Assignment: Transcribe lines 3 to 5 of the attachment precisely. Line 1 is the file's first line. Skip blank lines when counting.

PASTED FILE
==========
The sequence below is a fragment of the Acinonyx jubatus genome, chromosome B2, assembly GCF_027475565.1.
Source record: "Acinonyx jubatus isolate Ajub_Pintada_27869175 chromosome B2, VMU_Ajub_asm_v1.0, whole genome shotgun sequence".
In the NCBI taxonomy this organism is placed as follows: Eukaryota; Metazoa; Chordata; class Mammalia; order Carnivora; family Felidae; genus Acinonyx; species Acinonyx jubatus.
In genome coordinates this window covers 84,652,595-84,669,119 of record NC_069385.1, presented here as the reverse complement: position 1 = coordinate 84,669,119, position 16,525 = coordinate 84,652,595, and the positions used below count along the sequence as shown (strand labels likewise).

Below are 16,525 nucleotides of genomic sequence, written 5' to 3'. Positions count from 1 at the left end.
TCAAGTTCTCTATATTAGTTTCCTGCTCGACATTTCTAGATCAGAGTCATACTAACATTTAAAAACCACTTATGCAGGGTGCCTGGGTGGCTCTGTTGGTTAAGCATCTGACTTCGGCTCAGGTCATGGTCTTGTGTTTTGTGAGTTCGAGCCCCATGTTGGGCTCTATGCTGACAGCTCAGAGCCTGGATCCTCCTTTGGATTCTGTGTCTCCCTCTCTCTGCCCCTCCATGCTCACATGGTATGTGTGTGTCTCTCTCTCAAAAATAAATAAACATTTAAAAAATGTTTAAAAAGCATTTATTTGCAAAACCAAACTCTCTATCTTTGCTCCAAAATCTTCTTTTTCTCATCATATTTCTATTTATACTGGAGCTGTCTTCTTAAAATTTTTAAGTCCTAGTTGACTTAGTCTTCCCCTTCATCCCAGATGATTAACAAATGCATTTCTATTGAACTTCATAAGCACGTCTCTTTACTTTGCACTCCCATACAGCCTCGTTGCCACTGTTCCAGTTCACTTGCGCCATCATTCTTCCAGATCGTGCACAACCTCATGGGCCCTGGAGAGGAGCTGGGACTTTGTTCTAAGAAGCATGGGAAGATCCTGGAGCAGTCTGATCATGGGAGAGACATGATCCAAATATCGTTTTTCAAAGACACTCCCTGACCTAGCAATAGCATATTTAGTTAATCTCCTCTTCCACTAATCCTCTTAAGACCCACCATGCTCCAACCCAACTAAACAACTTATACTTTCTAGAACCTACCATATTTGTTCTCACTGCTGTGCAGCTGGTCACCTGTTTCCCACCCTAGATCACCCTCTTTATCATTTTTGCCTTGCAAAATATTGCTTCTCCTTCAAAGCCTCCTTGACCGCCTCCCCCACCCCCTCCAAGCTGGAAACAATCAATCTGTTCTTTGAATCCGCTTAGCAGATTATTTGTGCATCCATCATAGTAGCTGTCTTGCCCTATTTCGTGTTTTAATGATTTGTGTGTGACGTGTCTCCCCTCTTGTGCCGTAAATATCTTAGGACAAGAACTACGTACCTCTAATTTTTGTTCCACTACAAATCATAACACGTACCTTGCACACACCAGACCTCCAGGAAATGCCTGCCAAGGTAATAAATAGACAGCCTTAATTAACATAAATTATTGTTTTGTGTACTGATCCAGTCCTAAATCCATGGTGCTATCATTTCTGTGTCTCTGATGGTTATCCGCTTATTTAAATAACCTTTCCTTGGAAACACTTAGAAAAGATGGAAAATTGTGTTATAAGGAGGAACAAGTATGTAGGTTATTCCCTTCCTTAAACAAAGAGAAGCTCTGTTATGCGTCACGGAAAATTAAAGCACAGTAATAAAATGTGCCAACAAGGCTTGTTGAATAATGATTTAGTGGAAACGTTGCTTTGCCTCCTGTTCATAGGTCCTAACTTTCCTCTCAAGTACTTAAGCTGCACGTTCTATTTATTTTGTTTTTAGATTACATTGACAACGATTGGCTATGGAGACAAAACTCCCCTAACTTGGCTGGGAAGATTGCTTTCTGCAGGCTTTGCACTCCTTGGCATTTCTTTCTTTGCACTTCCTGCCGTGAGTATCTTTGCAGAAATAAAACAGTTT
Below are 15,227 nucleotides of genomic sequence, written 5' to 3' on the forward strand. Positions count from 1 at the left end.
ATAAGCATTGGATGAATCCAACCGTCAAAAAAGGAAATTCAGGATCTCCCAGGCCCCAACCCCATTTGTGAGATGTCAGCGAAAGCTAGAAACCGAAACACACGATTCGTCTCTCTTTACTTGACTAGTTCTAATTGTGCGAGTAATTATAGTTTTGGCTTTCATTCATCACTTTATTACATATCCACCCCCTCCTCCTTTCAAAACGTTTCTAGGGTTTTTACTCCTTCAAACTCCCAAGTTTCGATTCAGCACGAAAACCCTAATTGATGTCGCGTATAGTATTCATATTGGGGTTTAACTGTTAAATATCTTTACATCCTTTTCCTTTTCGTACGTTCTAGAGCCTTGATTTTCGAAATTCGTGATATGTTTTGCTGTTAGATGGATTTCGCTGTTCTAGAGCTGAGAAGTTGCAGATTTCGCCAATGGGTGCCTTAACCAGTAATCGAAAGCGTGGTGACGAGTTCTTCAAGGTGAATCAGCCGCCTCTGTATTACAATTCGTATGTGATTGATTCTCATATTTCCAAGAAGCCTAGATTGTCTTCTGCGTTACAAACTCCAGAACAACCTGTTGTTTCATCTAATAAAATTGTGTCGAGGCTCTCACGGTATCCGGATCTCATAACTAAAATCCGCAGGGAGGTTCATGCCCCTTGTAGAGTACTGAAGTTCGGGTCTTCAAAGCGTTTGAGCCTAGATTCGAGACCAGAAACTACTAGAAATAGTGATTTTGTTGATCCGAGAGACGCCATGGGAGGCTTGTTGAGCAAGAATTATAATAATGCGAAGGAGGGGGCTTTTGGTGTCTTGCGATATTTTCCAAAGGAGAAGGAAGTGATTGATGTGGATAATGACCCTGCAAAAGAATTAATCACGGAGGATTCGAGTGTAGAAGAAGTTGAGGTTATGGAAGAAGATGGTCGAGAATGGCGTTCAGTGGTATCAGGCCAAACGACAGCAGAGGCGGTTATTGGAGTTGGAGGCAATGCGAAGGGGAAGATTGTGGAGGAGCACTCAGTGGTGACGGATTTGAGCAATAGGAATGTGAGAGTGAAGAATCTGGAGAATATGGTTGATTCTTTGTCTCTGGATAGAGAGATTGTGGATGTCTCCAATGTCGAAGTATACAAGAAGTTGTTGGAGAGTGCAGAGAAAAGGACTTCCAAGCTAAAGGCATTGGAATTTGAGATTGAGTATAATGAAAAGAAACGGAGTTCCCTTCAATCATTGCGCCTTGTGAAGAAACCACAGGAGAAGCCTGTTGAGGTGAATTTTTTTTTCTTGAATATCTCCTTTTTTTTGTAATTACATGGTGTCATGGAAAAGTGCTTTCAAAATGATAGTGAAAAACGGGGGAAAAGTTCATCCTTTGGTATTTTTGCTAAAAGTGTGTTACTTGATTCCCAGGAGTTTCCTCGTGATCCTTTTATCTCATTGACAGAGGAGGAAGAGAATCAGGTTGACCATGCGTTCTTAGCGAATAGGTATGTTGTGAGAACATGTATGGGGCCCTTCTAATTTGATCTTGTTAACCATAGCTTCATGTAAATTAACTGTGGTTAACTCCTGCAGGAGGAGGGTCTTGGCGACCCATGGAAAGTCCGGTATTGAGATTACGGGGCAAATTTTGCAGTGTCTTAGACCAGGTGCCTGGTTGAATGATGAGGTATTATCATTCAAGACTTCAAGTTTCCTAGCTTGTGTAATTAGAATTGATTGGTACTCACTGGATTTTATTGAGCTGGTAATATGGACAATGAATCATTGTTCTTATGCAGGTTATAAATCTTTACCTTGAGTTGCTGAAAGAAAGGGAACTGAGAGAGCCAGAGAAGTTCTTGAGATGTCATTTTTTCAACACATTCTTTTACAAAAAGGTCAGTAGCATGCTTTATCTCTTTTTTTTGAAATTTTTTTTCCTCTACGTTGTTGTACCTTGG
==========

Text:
In the NCBI taxonomy this organism is placed as follows: Eukaryota; Metazoa; Chordata; class Mammalia; order Carnivora; family Felidae; genus Acinonyx; species Acinonyx jubatus.
In genome coordinates this window covers 84,652,595-84,669,119 of record NC_069385.1, presented here as the reverse complement: position 1 = coordinate 84,669,119, position 16,525 = coordinate 84,652,595, and the positions used below count along the sequence as shown (strand labels likewise).

Below are 16,525 nucleotides of genomic sequence, written 5' to 3'. Positions count from 1 at the left end.